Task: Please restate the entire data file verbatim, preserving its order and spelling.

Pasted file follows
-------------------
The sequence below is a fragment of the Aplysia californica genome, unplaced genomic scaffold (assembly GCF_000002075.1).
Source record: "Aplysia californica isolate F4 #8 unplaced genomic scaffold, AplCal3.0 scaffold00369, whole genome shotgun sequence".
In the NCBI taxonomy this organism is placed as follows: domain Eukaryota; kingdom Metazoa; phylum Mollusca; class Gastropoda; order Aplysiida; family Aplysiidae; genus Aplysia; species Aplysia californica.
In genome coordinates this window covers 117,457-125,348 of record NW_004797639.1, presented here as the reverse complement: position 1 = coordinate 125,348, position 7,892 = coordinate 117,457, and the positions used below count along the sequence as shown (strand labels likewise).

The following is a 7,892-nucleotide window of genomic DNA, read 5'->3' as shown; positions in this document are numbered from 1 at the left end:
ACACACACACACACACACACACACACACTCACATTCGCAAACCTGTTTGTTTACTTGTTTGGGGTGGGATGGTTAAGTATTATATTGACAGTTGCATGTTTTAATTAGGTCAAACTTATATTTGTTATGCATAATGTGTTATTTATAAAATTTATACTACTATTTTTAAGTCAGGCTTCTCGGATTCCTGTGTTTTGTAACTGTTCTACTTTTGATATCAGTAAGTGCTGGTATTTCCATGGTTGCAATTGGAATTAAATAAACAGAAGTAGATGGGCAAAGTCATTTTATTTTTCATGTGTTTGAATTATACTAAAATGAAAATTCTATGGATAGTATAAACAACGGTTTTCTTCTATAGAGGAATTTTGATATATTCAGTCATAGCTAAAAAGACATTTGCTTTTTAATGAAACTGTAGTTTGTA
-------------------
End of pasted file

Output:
The sequence below is a fragment of the Aplysia californica genome, unplaced genomic scaffold (assembly GCF_000002075.1).
Source record: "Aplysia californica isolate F4 #8 unplaced genomic scaffold, AplCal3.0 scaffold00369, whole genome shotgun sequence".
In the NCBI taxonomy this organism is placed as follows: domain Eukaryota; kingdom Metazoa; phylum Mollusca; class Gastropoda; order Aplysiida; family Aplysiidae; genus Aplysia; species Aplysia californica.
In genome coordinates this window covers 117,457-125,348 of record NW_004797639.1, presented here as the reverse complement: position 1 = coordinate 125,348, position 7,892 = coordinate 117,457, and the positions used below count along the sequence as shown (strand labels likewise).

The following is a 7,892-nucleotide window of genomic DNA, read 5'->3' as shown; positions in this document are numbered from 1 at the left end:
ACACACACACACACACACACACACACACTCACATTCGCAAACCTGTTTGTTTACTTGTTTGGGGTGGGATGGTTAAGTATTATATTGACAGTTGCATGTTTTAATTAGGTCAAACTTATATTTGTTATGCATAATGTGTTATTTATAAAATTTATACTACTATTTTTAAGTCAGGCTTCTCGGATTCCTGTGTTTTGTAACTGTTCTACTTTTGATATCAGTAAGTGCTGGTATTTCCATGGTTGCAATTGGAATTAAATAAACAGAAGTAGATGGGCAAAGTCATTTTATTTTTCATGTGTTTGAATTATACTAAAATGAAAATTCTATGGATAGTATAAACAACGGTTTTCTTCTATAGAGGAATTTTGATATATTCAGTCATAGCTAAAAAGACATTTGCTTTTTAATGAAACTGTAGTTTGTA